Latest News – May 4
Longtime Teachers, Staff Retire from School District
“Tonight we are honoring 250 years of service,” said Lake County School District (LCSD) Superintendent Wendy Wyman at the End-of-Year school celebration, which included the retirement of three teachers and five LCSD staff members. That number in itself is impressive. But when you saw who was sitting in those chairs at The Elks Lodge last Friday, May 2, it was easy to see how this special group had touched – every life that came through the hallowed halls of Leadville schools in recent decades.
They represent every part of the school district, from teaching to administration, to transportation, to custodial to food services. In some ways, it seemed the marking of an era. So with great gratitude, the best of carefree, healthy days ahead to the following people who were so dedicated to our students for many, many years.
Art Show Highlights Students Work Next Friday
Next Friday, May 9, the Lake County School District will be presenting its annual Spring Art Show from 6 – 8 p.m. at the Lake County Middle School. Under the direction of Leadville art teachers Erin Farrow and Amanda Good, students have put together a collection of fabulous art! Come, see their hard work and have some fun . The evening will also include a pottery ale, silent auction and activities and fun for the entire family.
Also, if you’ve got some free time this week and can volunteer to help with some of the logistics of putting on this special art show from setting it up to breaking it down when it’s over, please contact Art Teacher Erin Farrow at 719-486-6887 or 719-486-6876.
CMC Grads Heading into Dream Careers
By Carrie Click
Diane Ambrose, Greg Ambrose and Shannon Harness won’t have much time to sit back and contemplate the Colorado Mountain College degrees they received in the May 2 commencement ceremonies at the college’s campus in Leadville.
That’s because all three will be quickly applying their degrees to new jobs: the Ambroses in natural resource management, and Harness in outdoor recreation leadership.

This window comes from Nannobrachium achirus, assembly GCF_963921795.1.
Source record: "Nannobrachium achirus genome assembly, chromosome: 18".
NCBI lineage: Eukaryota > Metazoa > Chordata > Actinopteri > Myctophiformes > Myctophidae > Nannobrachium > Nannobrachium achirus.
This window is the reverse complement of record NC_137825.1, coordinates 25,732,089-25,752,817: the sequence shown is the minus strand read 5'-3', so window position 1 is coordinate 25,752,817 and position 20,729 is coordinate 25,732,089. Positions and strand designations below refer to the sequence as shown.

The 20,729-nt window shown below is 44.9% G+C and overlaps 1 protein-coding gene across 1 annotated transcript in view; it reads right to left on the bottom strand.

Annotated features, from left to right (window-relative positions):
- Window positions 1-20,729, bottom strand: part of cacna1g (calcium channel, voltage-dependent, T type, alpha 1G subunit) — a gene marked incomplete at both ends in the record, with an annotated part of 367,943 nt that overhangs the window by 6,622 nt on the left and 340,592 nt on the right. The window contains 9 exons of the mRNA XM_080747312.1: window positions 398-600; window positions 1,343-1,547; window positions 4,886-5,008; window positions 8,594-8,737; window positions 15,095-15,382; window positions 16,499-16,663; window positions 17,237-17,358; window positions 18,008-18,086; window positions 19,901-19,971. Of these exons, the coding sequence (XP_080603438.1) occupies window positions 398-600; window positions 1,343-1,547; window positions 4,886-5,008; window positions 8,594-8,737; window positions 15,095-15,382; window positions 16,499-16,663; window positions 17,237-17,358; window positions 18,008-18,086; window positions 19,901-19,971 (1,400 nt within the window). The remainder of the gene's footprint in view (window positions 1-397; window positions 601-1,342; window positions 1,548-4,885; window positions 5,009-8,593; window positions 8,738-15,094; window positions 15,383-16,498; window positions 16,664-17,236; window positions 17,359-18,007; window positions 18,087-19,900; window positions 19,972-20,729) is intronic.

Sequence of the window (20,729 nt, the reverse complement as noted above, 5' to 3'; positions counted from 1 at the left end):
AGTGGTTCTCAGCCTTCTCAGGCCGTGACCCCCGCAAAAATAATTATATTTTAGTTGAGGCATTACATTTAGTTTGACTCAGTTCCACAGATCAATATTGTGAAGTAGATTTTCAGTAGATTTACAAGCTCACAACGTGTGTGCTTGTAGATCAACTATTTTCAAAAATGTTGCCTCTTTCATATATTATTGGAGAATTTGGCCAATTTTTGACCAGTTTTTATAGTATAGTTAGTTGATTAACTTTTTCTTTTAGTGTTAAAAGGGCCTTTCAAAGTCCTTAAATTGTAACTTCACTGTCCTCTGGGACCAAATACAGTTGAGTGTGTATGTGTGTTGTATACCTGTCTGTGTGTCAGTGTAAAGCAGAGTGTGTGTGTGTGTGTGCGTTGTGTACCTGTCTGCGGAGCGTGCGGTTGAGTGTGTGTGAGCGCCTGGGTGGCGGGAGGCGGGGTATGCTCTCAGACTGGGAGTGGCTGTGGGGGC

Greg and Diane Ambrose are a married couple who live over the mountains from Leadville, outside of Fairplay. Diane said studying at CMC was a decision the two made together, and one that fit with both of their backgrounds.
“We decided to attend Colorado Mountain College in Leadville because it offered a strong combination of hands-on and classroom learning,” she said.
Although Diane and Greg came to the natural resource management program with different levels of experience, Diane said the attention they received at the campus helped them to gain the knowledge they needed.
“Greg started with a much stronger science background than I had so I really appreciated his help and support,” she said. “The staff, faculty and students are really fantastic. CMC offers students a tremendously supportive environment.”
That supportive environment came into play when the couple jumped in to help with disaster relief following the devastating floods that hit the Front Range during the fall of 2013. Diane said they put what they learned at CMC directly to use when offering their assistance.
“First we need to thank our instructors and other students for flexibility in rearranging a few classes so we could both work on the American Red Cross Flood support,” she said. “Our job working on the flood was to make maps that would help the Red Cross leadership deploy staff and then help the people that were going out to provide assistance to people who lost homes and personal belongings in the floods.”
Now that graduation has passed, the Ambroses are putting their degrees immediately to work.
“We are going to celebrate our graduation by participating in a week-long U.S. Forest Service archaeology program documenting petroglyphs in Utah,” Diane said. “We will then start on new careers that include both computerized map making and analysis and natural resource management.”
Becoming a leader in outdoor recreation
Shannon Harness is equally as enthused about immediately applying his degree in outdoor recreation leadership to a dream job in Salida.
Filling the role of a student is not all Harness has done during his time at the campus in Leadville. A veteran, he has worked part-time as the student veteran liaison on campus, and has served as an instructor for a CMC mountain biking course.
“I feel that my time in the military developed a unique discipline that has helped me excel in my classes and stand out among my peers,” he said. “Being a nontraditional student – I’m 33 years old – has its advantages in the classroom as well.”
Harness said it’s impossible to pin down one memorable experience that rises above all others during his time at CMC.
“I spent two unforgettable weeks in East Africa in the study-abroad program with CMC, and walked away with an intimate understanding of the people in that region, their culture, their ingenuity and their perseverance amidst corrupt and unjust governments,” he said. “Then there was an amazing internship in Ollantaytambo, Peru, where I was a mountain biking and adventure guide.”
And Harness said it’s the faculty at CMC who have made an indelible imprint.
“The instructors at CMC-Leadville are second to none,” he said. “They are here and not at a big university because they love the teaching and they have a love for the outdoors, just like all their students. Our instructors are amazing networking resources and have certainly helped to kick-start my career in the outdoor recreation field.”
That career is set to start right after graduation.
“Starting in May, I will be the operations manager for Rocky Mountain Outdoor Center in Salida, as well as a mountain biking and rafting guide,” Harness said. “And I have future plans for a start-up outdoor recreation business in the Leadville area.”